The Art of Sending Letters

February 7, 2017 at 4:14 PM


When is the last time you wrote a letter? Chances are it wasn't recently.

We live in an age where everyone is still familiar with the idea of letter writing but few are actually in the habit of writing personal letters. Adults today learned how to write letters in school, and many had a pen pal at one point or another. Younger adults and teens have had less need to write lengthy letters by hand but at least fully grasp the concept and have seen past eras of handwritten correspondence depicted in movies and books. It's easy to understand how important letter writing once was, even if you have never practiced it much yourself. After all, for much of history there was no alternative. However, letters have undeniably lost much of their appeal in favor of the immediacy of electronic communication and the ever-expanding forms that can take.

There are some who would like to see that change, and in their view it's a change for the better. Every February, author Mary Robinette Kowal hosts "A Month of Letters," which is an open challenge that simply asks participants to send an item of mail every postal day in the month, and to write back to those who mail items to them (which can count as one of the next mailed items). It's an annual event she started in 2010 that has accumulated a cultish following and even includes a community forum, digital badges, and a way to request pen pals if you want to broaden the reach of your postage. She says that it doesn't always have to be a full-length letter�a postcard will do, or even a news clipping with a note attached. The idea is to connect with one another through the mail.  

Some of the yearly participants are inevitably members of the Letter Writers Alliance, a mostly online community of individuals who are committed to preserving the art of letter writing by practicing it regularly. As they state in their mission, "In this era of instantaneous communication, a handwritten letter is a rare and wondrous item." Their members are dedicated to carrying on the tradition of letter writing by seeking out opportunities year-round to send "tangible correspondence," and the Chicago-based community hosts events, such as letter socials, to encourage engagement.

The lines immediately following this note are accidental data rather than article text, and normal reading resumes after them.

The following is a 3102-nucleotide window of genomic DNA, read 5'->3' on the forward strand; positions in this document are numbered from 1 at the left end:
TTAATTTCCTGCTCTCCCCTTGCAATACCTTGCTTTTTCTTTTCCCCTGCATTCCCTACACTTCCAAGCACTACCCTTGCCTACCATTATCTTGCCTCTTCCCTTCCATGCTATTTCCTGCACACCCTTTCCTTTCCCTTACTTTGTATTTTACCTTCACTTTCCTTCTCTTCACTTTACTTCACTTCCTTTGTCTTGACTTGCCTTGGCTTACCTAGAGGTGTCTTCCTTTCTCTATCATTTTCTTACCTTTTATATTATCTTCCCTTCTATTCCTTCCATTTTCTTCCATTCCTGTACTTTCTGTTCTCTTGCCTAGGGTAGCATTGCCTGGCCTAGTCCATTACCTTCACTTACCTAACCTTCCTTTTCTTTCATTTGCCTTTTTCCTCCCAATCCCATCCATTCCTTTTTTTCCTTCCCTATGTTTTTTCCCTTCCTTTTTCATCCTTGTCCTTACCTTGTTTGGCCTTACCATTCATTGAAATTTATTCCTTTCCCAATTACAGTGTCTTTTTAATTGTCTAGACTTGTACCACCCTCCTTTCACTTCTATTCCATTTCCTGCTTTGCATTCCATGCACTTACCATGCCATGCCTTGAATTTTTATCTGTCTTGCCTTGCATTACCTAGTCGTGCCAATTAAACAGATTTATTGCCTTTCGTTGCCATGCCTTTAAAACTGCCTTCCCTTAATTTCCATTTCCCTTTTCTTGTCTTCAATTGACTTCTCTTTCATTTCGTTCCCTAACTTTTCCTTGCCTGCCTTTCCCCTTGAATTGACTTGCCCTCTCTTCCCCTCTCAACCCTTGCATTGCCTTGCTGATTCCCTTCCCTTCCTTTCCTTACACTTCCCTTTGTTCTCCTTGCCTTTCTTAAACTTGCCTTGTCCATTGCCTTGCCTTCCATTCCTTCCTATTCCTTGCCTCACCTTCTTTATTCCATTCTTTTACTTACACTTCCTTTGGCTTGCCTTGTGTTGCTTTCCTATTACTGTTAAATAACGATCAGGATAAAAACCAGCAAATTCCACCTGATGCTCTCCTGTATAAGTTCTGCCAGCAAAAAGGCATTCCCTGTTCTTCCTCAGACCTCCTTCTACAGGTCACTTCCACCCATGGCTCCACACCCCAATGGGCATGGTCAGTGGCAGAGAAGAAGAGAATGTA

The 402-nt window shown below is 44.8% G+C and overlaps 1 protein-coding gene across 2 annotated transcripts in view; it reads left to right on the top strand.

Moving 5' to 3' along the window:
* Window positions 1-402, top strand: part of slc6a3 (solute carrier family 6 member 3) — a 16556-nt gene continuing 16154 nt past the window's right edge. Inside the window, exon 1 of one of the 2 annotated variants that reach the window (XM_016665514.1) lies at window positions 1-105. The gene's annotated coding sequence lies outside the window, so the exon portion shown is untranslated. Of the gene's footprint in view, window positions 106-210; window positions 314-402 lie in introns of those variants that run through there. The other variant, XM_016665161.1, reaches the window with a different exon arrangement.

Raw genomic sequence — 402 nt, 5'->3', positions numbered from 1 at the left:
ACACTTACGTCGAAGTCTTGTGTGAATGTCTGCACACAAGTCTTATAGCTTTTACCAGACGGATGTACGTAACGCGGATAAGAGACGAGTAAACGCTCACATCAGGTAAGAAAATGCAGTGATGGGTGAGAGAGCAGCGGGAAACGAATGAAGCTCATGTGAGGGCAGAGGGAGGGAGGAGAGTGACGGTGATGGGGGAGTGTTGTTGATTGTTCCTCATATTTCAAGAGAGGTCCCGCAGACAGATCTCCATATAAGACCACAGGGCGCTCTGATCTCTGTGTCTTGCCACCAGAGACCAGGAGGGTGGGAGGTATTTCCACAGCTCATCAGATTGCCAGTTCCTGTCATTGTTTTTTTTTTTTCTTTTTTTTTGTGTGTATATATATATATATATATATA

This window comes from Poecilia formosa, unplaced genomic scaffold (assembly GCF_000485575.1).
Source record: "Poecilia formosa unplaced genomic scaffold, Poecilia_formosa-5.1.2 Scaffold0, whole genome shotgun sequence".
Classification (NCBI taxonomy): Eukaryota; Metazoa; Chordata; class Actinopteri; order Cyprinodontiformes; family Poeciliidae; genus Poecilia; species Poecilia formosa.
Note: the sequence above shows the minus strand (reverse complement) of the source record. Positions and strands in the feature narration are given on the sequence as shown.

Technically, April is the National Card and Letter Writing Month (formerly known as simply National Letter Writing Month), but there had been a lapse in attention for the national holiday prior to recent years, and events like "A Month of Letters" were there to inspire would-be penmen or penwomen during that time. According to Mary Robinette Kowal, she started her annual letter writing month when she was taking a break from the internet, and according to the similar InCoWriMo (International Correspondence Writing Month, modeled after NaNoWriMo and started in 2013), February is a great choice for one simple reason: it has the fewest days.

In the past couple of years even more groups have come together to wave the banner of letter and card writing for all to see. Write_On is a campaign for promoting creativity and connection through correspondence that encourages sending something every day of April, and which was initiated by cardmakers (who naturally have a passion for all things stationery and the written communication that goes along with it). 

Here at NeigerDesign we highly value communication and we share that love for paper, and of course there's our much-indulged compulsion for creativity, which has led us into the realm of card making and sending on many occasions.

As is perhaps most common, we typically have considered correspondence season to be the winter holidays versus February or April, and our past several holiday gifts to clients and friends have been different takes on the classic holiday greeting card.


At the Holiday Showcase this past December we brought several past holiday cards and gifts to show off our work and to give out as freebies.